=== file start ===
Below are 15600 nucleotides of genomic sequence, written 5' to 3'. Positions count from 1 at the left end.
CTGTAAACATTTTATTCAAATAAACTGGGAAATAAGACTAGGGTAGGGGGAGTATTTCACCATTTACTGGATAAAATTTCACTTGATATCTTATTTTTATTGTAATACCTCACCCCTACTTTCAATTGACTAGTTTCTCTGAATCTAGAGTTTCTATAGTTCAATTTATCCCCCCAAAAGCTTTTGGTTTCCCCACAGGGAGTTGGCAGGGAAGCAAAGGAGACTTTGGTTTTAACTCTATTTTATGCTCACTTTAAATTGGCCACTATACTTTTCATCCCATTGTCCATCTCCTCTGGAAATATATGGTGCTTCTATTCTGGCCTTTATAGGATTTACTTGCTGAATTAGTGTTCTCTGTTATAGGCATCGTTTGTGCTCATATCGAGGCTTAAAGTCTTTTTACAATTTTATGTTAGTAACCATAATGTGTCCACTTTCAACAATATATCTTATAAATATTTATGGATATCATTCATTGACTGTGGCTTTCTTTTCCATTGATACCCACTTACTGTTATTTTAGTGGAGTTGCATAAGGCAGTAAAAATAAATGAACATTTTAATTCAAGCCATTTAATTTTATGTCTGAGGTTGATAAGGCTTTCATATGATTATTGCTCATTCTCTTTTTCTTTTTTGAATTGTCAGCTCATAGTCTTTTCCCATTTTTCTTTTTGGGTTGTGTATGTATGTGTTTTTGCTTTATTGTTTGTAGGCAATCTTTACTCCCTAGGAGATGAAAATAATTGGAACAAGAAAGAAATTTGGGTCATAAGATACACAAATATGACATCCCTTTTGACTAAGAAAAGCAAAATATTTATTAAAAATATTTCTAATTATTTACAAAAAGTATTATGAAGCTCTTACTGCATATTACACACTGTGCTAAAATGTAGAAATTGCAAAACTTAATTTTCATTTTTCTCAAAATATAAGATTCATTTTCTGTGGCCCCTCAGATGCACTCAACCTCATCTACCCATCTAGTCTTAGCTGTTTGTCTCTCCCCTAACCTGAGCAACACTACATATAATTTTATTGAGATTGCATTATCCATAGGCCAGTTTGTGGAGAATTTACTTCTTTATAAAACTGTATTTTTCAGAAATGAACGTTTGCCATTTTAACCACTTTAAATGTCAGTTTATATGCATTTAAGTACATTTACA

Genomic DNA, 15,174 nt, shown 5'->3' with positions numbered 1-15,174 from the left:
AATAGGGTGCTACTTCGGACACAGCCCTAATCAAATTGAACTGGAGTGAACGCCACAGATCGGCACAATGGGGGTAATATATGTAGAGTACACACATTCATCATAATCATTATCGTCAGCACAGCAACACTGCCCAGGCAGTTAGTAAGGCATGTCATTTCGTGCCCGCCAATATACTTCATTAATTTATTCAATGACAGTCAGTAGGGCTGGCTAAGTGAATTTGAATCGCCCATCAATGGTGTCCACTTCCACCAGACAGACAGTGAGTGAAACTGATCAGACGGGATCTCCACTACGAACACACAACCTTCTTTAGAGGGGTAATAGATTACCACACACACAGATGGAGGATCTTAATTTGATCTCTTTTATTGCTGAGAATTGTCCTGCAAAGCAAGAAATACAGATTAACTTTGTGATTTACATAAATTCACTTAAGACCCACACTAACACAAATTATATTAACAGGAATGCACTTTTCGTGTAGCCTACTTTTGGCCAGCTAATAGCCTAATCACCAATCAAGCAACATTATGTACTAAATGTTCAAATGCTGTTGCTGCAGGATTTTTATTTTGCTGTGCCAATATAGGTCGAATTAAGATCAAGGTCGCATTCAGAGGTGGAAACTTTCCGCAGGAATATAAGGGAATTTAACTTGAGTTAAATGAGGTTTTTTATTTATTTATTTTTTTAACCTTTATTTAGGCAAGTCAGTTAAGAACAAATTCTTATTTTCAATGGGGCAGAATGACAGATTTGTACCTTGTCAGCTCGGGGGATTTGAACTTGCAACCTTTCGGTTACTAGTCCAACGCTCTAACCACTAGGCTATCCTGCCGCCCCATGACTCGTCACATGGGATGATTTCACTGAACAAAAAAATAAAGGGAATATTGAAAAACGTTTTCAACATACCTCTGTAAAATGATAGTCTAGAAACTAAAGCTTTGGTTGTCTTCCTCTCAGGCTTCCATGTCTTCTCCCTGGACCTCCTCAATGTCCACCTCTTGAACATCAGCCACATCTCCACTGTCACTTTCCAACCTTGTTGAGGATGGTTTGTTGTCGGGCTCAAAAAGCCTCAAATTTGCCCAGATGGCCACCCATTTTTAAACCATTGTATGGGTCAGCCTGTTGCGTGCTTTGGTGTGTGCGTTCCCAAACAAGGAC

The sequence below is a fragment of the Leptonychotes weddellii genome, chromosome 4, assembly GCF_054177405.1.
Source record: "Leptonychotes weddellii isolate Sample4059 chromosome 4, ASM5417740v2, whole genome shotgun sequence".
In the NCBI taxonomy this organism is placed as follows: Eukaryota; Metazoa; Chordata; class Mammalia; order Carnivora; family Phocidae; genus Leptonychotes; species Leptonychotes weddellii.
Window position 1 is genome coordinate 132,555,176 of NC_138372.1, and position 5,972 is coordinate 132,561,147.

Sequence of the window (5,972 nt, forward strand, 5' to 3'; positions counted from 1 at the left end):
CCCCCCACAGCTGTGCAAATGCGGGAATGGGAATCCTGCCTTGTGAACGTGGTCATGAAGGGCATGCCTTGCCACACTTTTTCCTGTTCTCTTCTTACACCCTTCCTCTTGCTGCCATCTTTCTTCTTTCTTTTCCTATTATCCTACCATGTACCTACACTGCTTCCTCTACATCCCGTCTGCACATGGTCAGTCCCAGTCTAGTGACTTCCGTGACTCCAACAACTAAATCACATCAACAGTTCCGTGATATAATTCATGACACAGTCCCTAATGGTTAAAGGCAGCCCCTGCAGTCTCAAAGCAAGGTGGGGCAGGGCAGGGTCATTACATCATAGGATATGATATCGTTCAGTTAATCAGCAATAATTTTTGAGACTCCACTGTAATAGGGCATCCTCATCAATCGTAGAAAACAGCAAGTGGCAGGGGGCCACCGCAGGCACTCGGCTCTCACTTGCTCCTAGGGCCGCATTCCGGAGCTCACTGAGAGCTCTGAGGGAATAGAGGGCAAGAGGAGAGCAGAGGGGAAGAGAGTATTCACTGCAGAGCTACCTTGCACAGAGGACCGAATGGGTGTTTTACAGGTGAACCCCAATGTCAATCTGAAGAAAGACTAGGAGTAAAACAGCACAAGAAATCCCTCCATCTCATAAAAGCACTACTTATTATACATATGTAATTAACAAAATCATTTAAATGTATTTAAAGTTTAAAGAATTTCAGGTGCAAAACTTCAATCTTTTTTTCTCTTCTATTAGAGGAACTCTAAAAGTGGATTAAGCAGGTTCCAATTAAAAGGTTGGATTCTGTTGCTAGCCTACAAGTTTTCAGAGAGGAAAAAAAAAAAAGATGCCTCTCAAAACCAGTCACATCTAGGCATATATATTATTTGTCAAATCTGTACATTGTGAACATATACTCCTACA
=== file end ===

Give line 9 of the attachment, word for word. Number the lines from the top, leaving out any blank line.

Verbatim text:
Sequence of the window (5,972 nt, forward strand, 5' to 3'; positions counted from 1 at the left end):